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Publications (3)4.21 Total impact

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    ABSTRACT: Low serum amylase levels may reflect impaired exocrine-endocrine relationship in the pancreas. However, few clinical studies have addressed this issue. Therefore, in this epidemiological study, we investigated whether low serum amylase was associated with the pathogenesis of impaired insulin action: metabolic syndrome (MetS) and diabetes. Serum amylase, cardiometabolic risk factors, MetS (Adult Treatment Panel III criteria), and diabetes were examined in 2,425 asymptomatic subjects aged 30-80 years who underwent medical checkups recently (April 2009-March 2010) and 5 years ago. Clinical variables, except for age and estimated glomerular filtration rate (eGFR), shifted favorably with increasing serum amylase levels. Plasma glucose levels at 1- and 2-hr during OGTT increased significantly with decreasing serum amylase levels. Multiple logistic analyses showed that, compared with highest quartile of serum amylase, lowest quartile was associated with increased risk for MetS and diabetes after adjustment for confounding factors [odds ratio (95% CI), 2.07 (1.39-3.07) and 2.76 (1.49-5.11), respectively]. In subjects who underwent checkups 5 years ago (n = 571), lower amylase at the previous checkup were associated with larger numbers of metabolic abnormalities at the recent checkup. The fluctuation over time in serum amylase levels in subjects with low serum amylase at the previous checkup was slight and was unaffected by kidney dysfunction. Our results indicate that low serum amylase is associated with increased risk of metabolic abnormalities, MetS and diabetes. These results suggest a pancreatic exocrine-endocrine relationship in certain clinical conditions.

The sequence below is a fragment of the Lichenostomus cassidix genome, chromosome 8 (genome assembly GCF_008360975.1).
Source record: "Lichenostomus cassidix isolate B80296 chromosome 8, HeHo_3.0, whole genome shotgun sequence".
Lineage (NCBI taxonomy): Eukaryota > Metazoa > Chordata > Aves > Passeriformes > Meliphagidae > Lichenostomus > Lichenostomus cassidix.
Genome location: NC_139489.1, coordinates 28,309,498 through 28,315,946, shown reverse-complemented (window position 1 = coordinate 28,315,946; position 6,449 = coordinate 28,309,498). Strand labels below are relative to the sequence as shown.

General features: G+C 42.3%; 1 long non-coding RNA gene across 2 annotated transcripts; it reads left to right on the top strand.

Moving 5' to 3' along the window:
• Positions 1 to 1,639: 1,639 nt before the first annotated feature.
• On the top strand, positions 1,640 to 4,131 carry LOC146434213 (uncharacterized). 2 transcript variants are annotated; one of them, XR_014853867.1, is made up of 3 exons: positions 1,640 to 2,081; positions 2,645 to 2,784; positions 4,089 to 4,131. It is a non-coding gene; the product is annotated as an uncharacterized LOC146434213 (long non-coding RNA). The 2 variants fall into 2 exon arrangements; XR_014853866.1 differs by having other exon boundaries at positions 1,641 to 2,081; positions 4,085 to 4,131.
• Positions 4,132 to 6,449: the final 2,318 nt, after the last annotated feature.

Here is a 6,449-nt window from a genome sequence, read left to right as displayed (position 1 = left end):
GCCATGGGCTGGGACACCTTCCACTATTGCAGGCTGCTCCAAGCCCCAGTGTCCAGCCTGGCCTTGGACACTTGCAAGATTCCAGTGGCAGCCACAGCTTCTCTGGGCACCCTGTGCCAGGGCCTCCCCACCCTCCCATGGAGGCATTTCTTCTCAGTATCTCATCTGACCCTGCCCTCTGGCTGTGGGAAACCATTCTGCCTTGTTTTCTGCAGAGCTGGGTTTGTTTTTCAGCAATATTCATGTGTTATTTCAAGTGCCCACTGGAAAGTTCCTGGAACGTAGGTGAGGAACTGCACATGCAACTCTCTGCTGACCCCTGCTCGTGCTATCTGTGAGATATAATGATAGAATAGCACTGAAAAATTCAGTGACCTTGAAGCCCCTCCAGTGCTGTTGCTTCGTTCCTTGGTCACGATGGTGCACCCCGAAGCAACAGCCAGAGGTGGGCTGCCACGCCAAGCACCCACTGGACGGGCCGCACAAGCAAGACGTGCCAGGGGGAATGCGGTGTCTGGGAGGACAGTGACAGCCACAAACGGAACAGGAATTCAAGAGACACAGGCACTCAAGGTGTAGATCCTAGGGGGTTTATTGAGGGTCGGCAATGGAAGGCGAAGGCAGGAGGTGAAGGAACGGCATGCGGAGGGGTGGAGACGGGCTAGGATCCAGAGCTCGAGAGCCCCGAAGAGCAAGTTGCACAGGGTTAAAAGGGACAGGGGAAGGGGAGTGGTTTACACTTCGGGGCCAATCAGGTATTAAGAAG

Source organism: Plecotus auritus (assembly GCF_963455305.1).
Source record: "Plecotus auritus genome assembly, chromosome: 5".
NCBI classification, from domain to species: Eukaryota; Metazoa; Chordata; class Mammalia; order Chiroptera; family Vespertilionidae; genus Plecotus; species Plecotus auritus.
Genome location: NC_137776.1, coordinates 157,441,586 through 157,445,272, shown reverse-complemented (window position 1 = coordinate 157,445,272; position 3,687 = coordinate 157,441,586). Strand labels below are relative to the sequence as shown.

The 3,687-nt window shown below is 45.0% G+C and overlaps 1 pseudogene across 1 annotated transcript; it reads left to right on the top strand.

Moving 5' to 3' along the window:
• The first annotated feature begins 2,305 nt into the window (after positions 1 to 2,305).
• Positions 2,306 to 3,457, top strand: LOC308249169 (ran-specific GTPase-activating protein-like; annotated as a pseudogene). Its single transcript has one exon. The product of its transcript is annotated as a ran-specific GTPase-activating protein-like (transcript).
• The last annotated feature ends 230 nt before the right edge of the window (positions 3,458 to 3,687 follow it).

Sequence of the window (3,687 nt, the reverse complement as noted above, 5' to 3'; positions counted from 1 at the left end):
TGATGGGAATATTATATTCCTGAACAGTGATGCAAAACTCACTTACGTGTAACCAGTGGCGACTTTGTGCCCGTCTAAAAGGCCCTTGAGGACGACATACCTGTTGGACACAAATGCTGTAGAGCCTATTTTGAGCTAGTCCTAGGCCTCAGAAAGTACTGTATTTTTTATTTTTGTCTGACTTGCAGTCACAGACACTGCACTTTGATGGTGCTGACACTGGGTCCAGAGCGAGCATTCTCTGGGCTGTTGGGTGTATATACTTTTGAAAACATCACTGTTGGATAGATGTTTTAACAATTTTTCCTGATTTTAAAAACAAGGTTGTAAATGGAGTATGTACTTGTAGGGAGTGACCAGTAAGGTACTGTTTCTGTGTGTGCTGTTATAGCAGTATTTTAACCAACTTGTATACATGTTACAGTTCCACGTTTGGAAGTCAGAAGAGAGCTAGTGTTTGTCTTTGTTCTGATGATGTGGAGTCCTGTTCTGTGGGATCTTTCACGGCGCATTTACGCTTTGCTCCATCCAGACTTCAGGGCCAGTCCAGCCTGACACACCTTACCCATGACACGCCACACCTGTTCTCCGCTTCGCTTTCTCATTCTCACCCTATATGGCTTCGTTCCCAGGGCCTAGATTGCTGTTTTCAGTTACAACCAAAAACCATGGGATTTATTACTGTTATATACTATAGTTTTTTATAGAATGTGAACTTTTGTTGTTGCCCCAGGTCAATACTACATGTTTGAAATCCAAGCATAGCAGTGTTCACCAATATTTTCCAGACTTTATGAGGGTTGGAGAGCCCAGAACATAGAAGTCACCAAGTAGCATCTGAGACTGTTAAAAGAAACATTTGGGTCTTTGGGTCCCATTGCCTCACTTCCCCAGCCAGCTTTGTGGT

Cardiovascular Diabetology 01/2011; 10:34. · 4.21 Impact Factor
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    ABSTRACT: Recently it has been reported that the estimated glomerular filtration rate (eGFR) is higher in habitual coffee consumers than in noncoffee consumers. However, the causality remains unclear. Therefore, we conducted a clinical trial to investigate the effects of coffee consumption on kidney function. Nineteen asymptomatic nonsmokers aged 21-27 years old participated in this study. They consumed coffee (18 g coffee beans/450 mL per day) or green tea as a comparator for 2 weeks in a crossover design. Although creatinine-based eGFR was not affected after consuming either beverage, all cystatin-C-based eGFRs determined using five different equations were significantly increased after coffee consumption (means: 5.0-7.7%), but not after green tea consumption (means: 0.1-1.6%). Serum adiponectin and magnesium levels increased significantly after coffee consumption (means: 13.6% and 4.3%, resp.), but not after green tea consumption. These findings suggest that even a short period of coffee consumption may increase cystatin-C-based eGFR, along with favorable changes in serum adiponectin, in healthy young adults.
    Journal of nutrition and metabolism 01/2011; 2011:146865.
  • Journal of The American Dietetic Association - J AMER DIET ASSN. 01/2011; 111(9).